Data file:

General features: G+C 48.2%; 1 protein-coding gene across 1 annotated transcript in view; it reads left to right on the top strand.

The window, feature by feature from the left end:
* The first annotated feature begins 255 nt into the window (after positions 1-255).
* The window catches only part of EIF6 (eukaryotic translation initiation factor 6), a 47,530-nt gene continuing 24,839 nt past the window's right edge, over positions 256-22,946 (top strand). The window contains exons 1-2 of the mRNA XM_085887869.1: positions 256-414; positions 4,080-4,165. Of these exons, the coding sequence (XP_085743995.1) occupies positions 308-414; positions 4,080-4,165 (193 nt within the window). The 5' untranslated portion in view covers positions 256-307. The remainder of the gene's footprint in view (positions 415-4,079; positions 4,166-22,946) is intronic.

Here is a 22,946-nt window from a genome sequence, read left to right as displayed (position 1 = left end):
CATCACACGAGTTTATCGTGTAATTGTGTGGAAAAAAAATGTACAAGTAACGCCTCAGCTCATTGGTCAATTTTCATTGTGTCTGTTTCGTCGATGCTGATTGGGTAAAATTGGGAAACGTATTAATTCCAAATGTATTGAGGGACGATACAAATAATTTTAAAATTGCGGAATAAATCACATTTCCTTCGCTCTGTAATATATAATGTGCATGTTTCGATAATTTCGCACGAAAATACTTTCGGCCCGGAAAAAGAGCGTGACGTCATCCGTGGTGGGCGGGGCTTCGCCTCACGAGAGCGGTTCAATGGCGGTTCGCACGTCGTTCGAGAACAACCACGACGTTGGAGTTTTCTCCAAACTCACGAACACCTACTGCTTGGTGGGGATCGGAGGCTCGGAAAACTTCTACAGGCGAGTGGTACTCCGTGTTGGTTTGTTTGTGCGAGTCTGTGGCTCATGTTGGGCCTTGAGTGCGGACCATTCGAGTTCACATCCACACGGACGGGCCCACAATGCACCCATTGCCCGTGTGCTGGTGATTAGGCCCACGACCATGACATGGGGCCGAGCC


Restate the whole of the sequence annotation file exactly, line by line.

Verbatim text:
General features: G+C 48.2%; 1 protein-coding gene across 1 annotated transcript in view; it reads left to right on the top strand.

The window, feature by feature from the left end:
* The first annotated feature begins 255 nt into the window (after positions 1-255).
* The window catches only part of EIF6 (eukaryotic translation initiation factor 6), a 47,530-nt gene continuing 24,839 nt past the window's right edge, over positions 256-22,946 (top strand). The window contains exons 1-2 of the mRNA XM_085887869.1: positions 256-414; positions 4,080-4,165. Of these exons, the coding sequence (XP_085743995.1) occupies positions 308-414; positions 4,080-4,165 (193 nt within the window). The 5' untranslated portion in view covers positions 256-307. The remainder of the gene's footprint in view (positions 415-4,079; positions 4,166-22,946) is intronic.

Here is a 22,946-nt window from a genome sequence, read left to right as displayed (position 1 = left end):
CATCACACGAGTTTATCGTGTAATTGTGTGGAAAAAAAATGTACAAGTAACGCCTCAGCTCATTGGTCAATTTTCATTGTGTCTGTTTCGTCGATGCTGATTGGGTAAAATTGGGAAACGTATTAATTCCAAATGTATTGAGGGACGATACAAATAATTTTAAAATTGCGGAATAAATCACATTTCCTTCGCTCTGTAATATATAATGTGCATGTTTCGATAATTTCGCACGAAAATACTTTCGGCCCGGAAAAAGAGCGTGACGTCATCCGTGGTGGGCGGGGCTTCGCCTCACGAGAGCGGTTCAATGGCGGTTCGCACGTCGTTCGAGAACAACCACGACGTTGGAGTTTTCTCCAAACTCACGAACACCTACTGCTTGGTGGGGATCGGAGGCTCGGAAAACTTCTACAGGCGAGTGGTACTCCGTGTTGGTTTGTTTGTGCGAGTCTGTGGCTCATGTTGGGCCTTGAGTGCGGACCATTCGAGTTCACATCCACACGGACGGGCCCACAATGCACCCATTGCCCGTGTGCTGGTGATTAGGCCCACGACCATGACATGGGGCCGAGCC